Wednesday, August 15, 2007

Naga Food Institutions

Bigg's Diner
Panganiban Drive, Naga City
With 14 locations across Bicol
[Chorizo Breakfast]

Bigg's Diner was just a 2-minute walk from where we stayed in Naga City, so it became our breakfast joint, especially since our daily schedules began at 630AM, and Bigg's is open 24 hours.

We loved the chorizo plate with scrambled eggs and fried rice. Also the pasta platters, which include a piece of Bigg's specialty fried chicken, plus a pizza slice. For the pasta you can choose between carbonara or bolognese sauces on spaghetti.

[Pasta Combo Platter]

Bigg's evolved from being named Mang Donald's, then Nald's, obviously in reference, or probably in deference, to the multinational fastfood giant. When it started operations back in the early 80's, there were no fastfood restaurants around Bicol. Even as late as my visit with the butandings in Sorsogon I spotted no Jollibee or Mcdo anywhere in Bicolandia. So Bigg's captured that niche - our natural craving for American fast food.

According to an article featured in Vanity Magazine in its December 2005 issue and printed on paper that serves as your placemat when you eat at Bigg's, the name came as a natural choice because Bigg's burgers are 30% bigger than what other fastfood chains offer.

I ordered the Bigg's burger one breakfast, and took out the cheeseburger and cheesy mushroom variants as pasalubong. They were all satisfyingly gourmet this side of the country, complete with large onion rings, tomato slices, lettuce. The burger patties were thick yet juicy, and, amazingly, sported herb flavors - mainly rosemary. My son loved the toasted sesame seeds that topped each bun.

It's not just a burger joint, though, because Bigg's is truly a diner. All things on the menu - rice toppings, fresh vegetable salads, silogs, pasta, pizza - are available any time of the day, and all through the night. And with the hodgepodge menu, it was surprising that most of the dishes we tried were good. Particularly the chicken teriyaki - almost better than the one cooked in any respectable Japanese restaurant.

Bob Marlin
Magsaysay Avenue
Naga City
Tel. No. (054) 4731339
[Bob Marlin Platter]

We had two meals at Bob Marlin's because the owner used to work for the Naga branch of our agency. The name was culled from the reggae artist Bob Marley, who's a favorite of the owner's son - evident in the restaurant design and piped-in music - and the pelagic fish blue marlin.

Bob Marlin is more of a drinking joint - "your reggae getaway." Great food. Soothing sounds. Good times. The outside patio ambience is nice, especially at night. I never saw a menu - our hosts ordered in advance both times and we came to the restaurant with the table already laid - so I don't know if they actually served blue marlin. We never had one.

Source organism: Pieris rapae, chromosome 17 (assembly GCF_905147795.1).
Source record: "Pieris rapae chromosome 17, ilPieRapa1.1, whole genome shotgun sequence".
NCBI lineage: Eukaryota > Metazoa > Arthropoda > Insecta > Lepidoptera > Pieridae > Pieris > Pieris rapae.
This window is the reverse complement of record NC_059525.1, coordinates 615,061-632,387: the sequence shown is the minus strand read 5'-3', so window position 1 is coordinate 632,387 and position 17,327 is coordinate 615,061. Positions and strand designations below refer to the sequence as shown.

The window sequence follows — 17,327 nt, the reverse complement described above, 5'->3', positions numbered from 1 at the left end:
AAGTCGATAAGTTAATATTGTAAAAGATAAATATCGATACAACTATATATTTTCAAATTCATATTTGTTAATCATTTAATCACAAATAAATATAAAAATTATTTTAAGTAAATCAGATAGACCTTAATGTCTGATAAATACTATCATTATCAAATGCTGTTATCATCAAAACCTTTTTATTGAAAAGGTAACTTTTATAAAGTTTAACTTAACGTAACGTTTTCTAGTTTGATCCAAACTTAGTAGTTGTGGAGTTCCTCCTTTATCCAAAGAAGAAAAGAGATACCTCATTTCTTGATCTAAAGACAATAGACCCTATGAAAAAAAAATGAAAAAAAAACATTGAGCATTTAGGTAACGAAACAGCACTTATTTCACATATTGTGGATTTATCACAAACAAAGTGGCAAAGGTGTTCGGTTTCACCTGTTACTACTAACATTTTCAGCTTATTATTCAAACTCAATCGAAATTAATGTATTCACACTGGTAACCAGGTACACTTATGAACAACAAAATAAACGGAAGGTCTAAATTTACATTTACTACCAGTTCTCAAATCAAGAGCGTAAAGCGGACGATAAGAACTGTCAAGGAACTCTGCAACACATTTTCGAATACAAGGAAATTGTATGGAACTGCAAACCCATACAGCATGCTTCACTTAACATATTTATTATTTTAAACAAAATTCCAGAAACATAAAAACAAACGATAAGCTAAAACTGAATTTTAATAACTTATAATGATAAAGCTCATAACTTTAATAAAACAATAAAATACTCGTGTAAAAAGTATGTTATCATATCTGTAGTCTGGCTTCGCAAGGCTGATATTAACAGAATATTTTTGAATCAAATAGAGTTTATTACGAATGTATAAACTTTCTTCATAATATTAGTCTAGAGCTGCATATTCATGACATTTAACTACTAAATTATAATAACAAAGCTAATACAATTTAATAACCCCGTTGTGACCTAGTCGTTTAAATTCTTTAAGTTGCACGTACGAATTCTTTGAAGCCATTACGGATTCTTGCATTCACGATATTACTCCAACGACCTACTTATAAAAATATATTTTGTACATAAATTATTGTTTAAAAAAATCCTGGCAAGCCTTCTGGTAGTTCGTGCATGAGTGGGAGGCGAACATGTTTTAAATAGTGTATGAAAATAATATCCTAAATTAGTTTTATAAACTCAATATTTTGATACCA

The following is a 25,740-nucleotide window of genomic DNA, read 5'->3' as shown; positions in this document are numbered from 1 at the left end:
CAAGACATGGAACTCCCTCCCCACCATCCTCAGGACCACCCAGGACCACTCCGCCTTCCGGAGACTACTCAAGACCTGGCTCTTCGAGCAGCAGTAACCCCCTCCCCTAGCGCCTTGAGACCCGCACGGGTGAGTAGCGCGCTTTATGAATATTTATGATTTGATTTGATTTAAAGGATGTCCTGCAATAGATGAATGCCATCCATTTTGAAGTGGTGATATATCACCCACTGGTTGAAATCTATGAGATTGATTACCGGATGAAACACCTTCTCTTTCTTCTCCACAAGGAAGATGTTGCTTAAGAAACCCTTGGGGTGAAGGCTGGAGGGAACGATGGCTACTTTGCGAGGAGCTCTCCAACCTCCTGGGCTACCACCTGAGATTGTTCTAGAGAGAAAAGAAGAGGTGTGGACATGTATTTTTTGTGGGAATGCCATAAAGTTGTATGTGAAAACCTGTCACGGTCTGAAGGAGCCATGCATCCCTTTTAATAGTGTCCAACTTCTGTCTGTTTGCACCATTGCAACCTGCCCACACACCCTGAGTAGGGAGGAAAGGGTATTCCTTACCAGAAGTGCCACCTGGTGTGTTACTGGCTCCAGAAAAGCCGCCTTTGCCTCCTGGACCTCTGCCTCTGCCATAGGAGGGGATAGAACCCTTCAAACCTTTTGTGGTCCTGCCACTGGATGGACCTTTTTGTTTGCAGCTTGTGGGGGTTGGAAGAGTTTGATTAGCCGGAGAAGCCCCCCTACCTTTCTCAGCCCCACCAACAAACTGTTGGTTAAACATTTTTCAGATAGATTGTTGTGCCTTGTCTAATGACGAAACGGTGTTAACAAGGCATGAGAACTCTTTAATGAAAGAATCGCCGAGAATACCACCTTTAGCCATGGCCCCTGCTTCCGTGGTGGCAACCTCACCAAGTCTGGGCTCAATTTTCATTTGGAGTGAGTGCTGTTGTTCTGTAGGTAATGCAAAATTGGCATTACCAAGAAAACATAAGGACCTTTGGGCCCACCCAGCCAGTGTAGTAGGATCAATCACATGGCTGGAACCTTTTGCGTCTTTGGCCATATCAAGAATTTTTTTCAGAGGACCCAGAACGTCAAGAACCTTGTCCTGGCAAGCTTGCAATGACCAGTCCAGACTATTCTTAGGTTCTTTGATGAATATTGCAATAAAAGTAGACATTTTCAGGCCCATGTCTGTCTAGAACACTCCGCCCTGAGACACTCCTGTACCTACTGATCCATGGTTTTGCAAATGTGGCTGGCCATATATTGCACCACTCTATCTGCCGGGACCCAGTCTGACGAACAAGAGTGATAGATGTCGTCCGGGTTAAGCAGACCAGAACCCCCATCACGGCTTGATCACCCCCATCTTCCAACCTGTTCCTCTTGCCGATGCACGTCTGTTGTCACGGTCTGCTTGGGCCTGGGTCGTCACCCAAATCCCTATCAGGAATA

What we had were so delicious, though, and represented the bounty of the area. The Bob Marlin platter had squid lightly grilled that it was so soft to the bite, garlicky baked mussels, and grilled pork belly that was so well complemented by the dipping sauce. These also went so well with the accompanying tomato and salted egg slices.

And that mound of rice in the center? It was probably the best fried rice I've ever tasted. It had nothing but dried krill mixed in it - those minute shrimps used in making bagoong alamang - but it was so good. The flavor is rich but not overpowering, gently adding a new dimension of taste when paired with any of the grilled items.

[Ginataang Adobo]

Bob Marlin's ginataang adobo (vinegar stew in coconut cream) uses native chicken (free-range or organic), and is garnished with papaya slices and young sili leaves. More of a ginataang tinola for me. It was superb, with just the right levels of saltiness, sourness and heat, effectively rounding up the gata flavor.

We also had sinigang na lapu-lapu (small grouper in sour broth) served in a palayok (clay pot). In Pangasinan we never cooked lapu-lapu in a sinigang because we deemed the flesh too bland - too expensive, too - for the soup. But apparently lapu-lapu sinigang is a common dish in Bicol - I also had it in the home of a very good friend in Daet. With the abundance of the fish in the region, coming from the Pacific, lapu-lapu can be had fresh and cheap and just perfect for sinigang. At Bob Marlin's the level of sourness of the soup greatly enhanced the fish.

Cafe Candice
General Luna Street
Naga City
Tel. No. (054) 4738733
[Concorde Cake]

Cafe Candice has been known for the longest time in the city for toasted siopao, probably for sentimental reasons more than for the taste. The bread is more putok than your usual white, soft siopao, with ground pork filling cooked with diced singkamas (jicamas) and spring onion leaves.

But we had a slice of this great cake - pure sugar high! It sustained us during our shopping frenzy in the daing (dried fish and seafood) section at the second floor of the public market. It's a chewy milk chocolate mousse surrounded by broas (lady fingers). Excellent with coffee.

What else did we eat in Naga?
Pinangat Pizza!

Three years after
Pinangat at Penafrancia
Bob Marlin, Take 2
Bring Home Bicol


Anonymous said...

Yum, it's so good to see your posts again, Kai. What a coincidence! I was just at Joey's blog and saw her chorizo and fried rice post -- GMTA?

Anonymous said...

omgoodness! that made me drool!!!missing those food!!!

Wacky Addy said...

i like this blog. will add ur link. :)